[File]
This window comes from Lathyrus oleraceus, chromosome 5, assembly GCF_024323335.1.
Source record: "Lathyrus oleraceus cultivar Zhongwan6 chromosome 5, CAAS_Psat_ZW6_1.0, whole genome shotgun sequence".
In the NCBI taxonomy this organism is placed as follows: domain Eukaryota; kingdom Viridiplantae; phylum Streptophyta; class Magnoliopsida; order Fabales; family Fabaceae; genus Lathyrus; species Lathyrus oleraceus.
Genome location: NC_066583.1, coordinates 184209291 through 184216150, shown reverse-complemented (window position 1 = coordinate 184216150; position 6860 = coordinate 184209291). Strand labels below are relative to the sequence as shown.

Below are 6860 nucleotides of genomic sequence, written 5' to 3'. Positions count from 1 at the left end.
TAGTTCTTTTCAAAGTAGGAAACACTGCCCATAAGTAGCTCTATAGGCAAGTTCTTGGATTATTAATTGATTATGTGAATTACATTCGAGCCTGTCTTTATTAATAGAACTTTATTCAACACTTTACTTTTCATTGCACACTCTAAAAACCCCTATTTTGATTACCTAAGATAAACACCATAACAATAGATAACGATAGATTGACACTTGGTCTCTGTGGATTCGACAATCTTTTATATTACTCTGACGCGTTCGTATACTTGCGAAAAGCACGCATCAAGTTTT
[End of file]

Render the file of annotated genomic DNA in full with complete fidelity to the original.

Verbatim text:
This window comes from Lathyrus oleraceus, chromosome 5, assembly GCF_024323335.1.
Source record: "Lathyrus oleraceus cultivar Zhongwan6 chromosome 5, CAAS_Psat_ZW6_1.0, whole genome shotgun sequence".
In the NCBI taxonomy this organism is placed as follows: domain Eukaryota; kingdom Viridiplantae; phylum Streptophyta; class Magnoliopsida; order Fabales; family Fabaceae; genus Lathyrus; species Lathyrus oleraceus.
Genome location: NC_066583.1, coordinates 184209291 through 184216150, shown reverse-complemented (window position 1 = coordinate 184216150; position 6860 = coordinate 184209291). Strand labels below are relative to the sequence as shown.

Below are 6860 nucleotides of genomic sequence, written 5' to 3'. Positions count from 1 at the left end.
TAGTTCTTTTCAAAGTAGGAAACACTGCCCATAAGTAGCTCTATAGGCAAGTTCTTGGATTATTAATTGATTATGTGAATTACATTCGAGCCTGTCTTTATTAATAGAACTTTATTCAACACTTTACTTTTCATTGCACACTCTAAAAACCCCTATTTTGATTACCTAAGATAAACACCATAACAATAGATAACGATAGATTGACACTTGGTCTCTGTGGATTCGACAATCTTTTATATTACTCTGACGCGTTCGTATACTTGCGAAAAGCACGCATCAAGTTTT